Ottery St Mary facts for kids
Quick facts for kidsOttery St Mary
|OS grid reference|
|Sovereign state||United Kingdom|
|Post town||OTTERY ST. MARY|
|Police||Devon and Cornwall|
|Fire||Devon and Somerset|
|EU Parliament||South West England|
Ottery St Mary, known as "Ottery", is a town and civil parish in the East Devon district of Devon, England, on the River Otter, about 10 miles (16 km) east of Exeter on the B3174. At the 2001 census, the parish, which includes the villages of West Hill, Metcombe, Fairmile, Alfington, Tipton St John and Wiggaton, had a population of 7,692. The population of the urban area alone at the 2011 census was 4,898. There are two electoral wards in Ottery (Rural & Town). The total population of both wards, including the adjacent civil parish of Aylesbeare, at the above census was 9,022. Ottery is first attested in the Domesday Book of 1086, where it appears as 'Otri' and 'Otrei'. 'Oteri Sancte Marie' is first mentioned in 1242. The town takes its name from the River Otter on which it stands, the river taking its name from the animal. The 'St Mary' element refers to the fact that the town belonged to the church of St Mary in Rouen in 1086.
The town was the birthplace of the Romantic poet Samuel Taylor Coleridge, where his father, the Reverend John Coleridge, was a vicar. The diplomat Sir Ernest Satow spent his retirement (1906–29) here at a house called Beaumont, which still stands. Sir Ernest was buried in the churchyard; there is a commemorative plaque to him in the church.
Ottery's notable buildings include the Tumbling Weir and St Mary's church. The town is the site of The King's School, now a comprehensive school, a former grammar school founded in 1545 by Henry VIII, and Ottery St Mary Primary School.
Nikolaus Pevsner described the building as “lying large and low like a tired beast”. It is 163 feet long, and the towers are 71 feet high. It was consecrated in 1260, at which time the manor and patronage of the church belonged to Rouen Cathedral, as it had from before the Norman invasion. Pevsner assumed that the tower-transepts and the outer walls of the chancel date back to 1260, and that the towers were built in imitation of those at Exeter.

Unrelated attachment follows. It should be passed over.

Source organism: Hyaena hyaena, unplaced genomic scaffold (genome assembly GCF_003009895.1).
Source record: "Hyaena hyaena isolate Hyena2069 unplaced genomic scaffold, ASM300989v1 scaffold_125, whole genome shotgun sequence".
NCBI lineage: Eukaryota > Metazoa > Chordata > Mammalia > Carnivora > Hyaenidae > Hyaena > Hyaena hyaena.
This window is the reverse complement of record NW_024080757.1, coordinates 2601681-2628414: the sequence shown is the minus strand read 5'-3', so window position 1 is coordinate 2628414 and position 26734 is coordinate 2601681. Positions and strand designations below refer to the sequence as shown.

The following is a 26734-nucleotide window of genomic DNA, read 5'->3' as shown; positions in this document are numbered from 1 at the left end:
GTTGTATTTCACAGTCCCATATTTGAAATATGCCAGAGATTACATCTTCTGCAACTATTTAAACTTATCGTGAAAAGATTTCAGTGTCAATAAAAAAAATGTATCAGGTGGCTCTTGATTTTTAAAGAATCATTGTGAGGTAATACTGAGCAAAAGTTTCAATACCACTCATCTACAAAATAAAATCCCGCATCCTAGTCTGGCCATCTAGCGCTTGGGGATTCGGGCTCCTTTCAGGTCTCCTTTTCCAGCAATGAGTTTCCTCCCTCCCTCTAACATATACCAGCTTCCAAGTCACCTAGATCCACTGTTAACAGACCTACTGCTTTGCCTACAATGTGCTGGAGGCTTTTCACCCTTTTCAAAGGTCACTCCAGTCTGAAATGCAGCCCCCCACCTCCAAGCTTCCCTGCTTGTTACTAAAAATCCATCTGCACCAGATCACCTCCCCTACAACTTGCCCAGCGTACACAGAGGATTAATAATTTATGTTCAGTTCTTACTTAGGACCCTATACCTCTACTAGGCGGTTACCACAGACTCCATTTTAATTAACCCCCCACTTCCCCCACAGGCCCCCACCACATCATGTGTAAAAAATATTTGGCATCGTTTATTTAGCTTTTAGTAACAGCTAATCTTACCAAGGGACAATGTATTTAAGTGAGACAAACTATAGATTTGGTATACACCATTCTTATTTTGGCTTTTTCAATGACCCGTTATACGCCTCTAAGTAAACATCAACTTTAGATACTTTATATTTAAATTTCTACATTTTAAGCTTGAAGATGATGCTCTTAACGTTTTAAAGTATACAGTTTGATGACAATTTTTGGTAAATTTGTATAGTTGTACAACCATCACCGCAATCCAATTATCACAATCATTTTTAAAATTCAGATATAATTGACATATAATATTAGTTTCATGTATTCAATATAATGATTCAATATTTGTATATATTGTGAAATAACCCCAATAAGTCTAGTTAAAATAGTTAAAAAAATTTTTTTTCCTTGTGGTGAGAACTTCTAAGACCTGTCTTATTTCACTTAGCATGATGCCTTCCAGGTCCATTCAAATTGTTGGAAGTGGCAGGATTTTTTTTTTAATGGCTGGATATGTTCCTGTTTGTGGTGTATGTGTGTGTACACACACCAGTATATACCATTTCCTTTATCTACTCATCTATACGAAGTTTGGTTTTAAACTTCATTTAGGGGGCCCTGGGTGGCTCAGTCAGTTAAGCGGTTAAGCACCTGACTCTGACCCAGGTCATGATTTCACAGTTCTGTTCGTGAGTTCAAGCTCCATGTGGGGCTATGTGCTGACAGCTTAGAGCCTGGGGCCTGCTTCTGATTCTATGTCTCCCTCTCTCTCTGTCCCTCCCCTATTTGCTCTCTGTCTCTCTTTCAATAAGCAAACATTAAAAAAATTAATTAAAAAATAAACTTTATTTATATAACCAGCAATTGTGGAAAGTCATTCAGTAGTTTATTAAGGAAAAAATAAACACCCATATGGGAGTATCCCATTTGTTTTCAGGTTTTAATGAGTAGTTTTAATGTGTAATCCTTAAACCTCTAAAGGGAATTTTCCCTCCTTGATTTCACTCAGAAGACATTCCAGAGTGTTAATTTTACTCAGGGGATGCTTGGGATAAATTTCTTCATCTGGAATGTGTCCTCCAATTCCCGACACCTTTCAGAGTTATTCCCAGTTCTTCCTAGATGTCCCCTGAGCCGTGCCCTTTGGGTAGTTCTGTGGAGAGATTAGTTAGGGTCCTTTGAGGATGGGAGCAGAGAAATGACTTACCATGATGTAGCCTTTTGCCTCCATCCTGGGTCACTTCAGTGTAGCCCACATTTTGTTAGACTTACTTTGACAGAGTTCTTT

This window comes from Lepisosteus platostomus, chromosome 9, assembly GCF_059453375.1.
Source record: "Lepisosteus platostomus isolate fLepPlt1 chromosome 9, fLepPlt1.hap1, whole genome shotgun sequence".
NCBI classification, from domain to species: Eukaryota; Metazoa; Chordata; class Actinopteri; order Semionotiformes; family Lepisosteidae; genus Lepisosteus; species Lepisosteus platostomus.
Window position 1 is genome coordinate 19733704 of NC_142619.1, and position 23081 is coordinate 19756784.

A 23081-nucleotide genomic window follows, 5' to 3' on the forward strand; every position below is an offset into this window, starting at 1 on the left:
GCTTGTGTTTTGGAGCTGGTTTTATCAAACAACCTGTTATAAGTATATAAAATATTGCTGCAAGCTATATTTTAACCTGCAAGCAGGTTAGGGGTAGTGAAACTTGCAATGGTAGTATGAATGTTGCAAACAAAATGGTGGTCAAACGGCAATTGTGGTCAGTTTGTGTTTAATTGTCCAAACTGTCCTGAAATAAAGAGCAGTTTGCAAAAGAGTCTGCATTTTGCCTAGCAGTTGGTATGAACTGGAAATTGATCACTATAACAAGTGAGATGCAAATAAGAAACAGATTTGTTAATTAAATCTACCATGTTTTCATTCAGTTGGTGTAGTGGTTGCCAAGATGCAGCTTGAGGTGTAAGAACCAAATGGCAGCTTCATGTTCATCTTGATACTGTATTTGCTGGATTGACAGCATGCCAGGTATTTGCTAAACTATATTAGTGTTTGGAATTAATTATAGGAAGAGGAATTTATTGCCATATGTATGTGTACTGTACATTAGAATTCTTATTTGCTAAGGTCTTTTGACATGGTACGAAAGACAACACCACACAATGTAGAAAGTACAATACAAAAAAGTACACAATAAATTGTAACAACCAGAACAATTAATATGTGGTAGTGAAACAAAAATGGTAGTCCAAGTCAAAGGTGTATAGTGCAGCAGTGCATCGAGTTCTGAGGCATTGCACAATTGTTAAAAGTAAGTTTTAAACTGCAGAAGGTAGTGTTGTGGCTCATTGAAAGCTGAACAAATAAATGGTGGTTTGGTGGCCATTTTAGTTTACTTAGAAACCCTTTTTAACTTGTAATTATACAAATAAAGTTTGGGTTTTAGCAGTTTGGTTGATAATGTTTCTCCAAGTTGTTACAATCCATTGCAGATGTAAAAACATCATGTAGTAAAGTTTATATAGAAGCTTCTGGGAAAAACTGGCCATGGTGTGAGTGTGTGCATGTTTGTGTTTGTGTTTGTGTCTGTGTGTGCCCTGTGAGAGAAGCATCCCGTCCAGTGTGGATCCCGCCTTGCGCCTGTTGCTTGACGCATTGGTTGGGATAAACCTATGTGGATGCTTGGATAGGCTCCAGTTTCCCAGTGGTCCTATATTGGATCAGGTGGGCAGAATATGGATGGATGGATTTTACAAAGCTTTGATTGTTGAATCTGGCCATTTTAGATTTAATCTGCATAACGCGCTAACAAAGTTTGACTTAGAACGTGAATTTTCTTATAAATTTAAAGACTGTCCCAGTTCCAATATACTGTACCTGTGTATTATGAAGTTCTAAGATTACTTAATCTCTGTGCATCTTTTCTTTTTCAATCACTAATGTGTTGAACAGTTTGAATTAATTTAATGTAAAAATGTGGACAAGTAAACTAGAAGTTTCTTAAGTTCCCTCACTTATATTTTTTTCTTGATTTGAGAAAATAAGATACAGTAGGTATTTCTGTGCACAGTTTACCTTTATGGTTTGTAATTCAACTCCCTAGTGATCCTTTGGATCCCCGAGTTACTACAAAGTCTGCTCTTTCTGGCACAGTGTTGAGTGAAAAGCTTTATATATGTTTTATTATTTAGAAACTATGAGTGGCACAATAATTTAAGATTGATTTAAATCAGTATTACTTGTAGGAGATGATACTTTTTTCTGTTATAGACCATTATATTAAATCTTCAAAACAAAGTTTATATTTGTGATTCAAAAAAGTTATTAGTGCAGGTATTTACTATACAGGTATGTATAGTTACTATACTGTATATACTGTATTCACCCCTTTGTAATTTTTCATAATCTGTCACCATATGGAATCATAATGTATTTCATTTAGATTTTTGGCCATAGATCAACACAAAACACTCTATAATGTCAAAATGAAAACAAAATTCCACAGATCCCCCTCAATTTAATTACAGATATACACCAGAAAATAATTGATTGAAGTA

In 1335 John Grandisson, Bishop of Exeter, bought the manor and advowson from Rouen and two years later converted the church into a collegiate foundation with forty members. He rebuilt much of the church, and the present nave, chancel, aisles and Lady chapel date from this time. The nave is of five bays, and the chancel, unusually long in proportion, is of six, with vestry chapels to north and south.
The church is noted for its painted ceiling and early sixteenth-century fan vaulted aisle, the Dorset Aisle, designed and commissioned by Cecily Bonville, 7th Baroness Harington, whose first husband was Thomas Grey, 1st Marquess of Dorset.
The building was restored in 1850 by the architect William Butterfield. His alterations included lowering the floor level of the transepts, crossing and western part of the chancel to that of the nave, making the east end, designed for the needs of the collegiate foundation, more suitable for parochial use.
The south transept (bell tower) houses the Ottery St Mary Astronomical Clock, one of the oldest surviving mechanical clocks in the country. It is commonly attributed to Bishop John de Grandisson, who was Bishop of Exeter (1327–69) and adheres to Ptolemaic cosmology with the Earth at the centre of the solar system.
The church has ten misericords dating from the building of the church in 1350, five showing the arms of Bishop John de Grandisson. The church interior also has two medieval carved stone green men. There ia a small stone plaque commemorating the poet Samuel Taylor Coleridge in the south churchyard wall. Other interesting features include the tombs of Otho de Grandisson and his wife, the altar screen, sedilia, and a wooden eagle given by Bishop Grandisson.
Ottery St Mary parish registers are held in the Devon Record Office and begin in 1601.
The town typically stages annual events around Guy Fawkes Night when, in a tradition dating from the 17th century, barrels soaked in tar are set alight and carried aloft through parts of the town by residents.
The festivities begin in the early evening with children's, youths' and women's events, culminating in the men's event when a total of seventeen barrels are lit outside each of the four public houses in the town. (Originally there were 12 public houses in the town). The barrels, increasing in size up to 30 kg, are carried through the town centre, often packed with onlookers, in an exhilarating and risky spectacle. Only those born in the town, or who have lived there for most of their lives, may carry a barrel. Generations of the same family have been known to compete across the years and it is thought that the event may have originated as a means of warding off evil spirits, similar to other British fire festivals, around the time of Halloween. In recent years the event has been jeopardised by the need for increasing public liability insurance coverage. Nevertheless, the event continues and the town's population of 7,000 increases at the event to well over 10,000. During the event all roads in and out of Ottery St Mary are closed for safety reasons with diversions in place.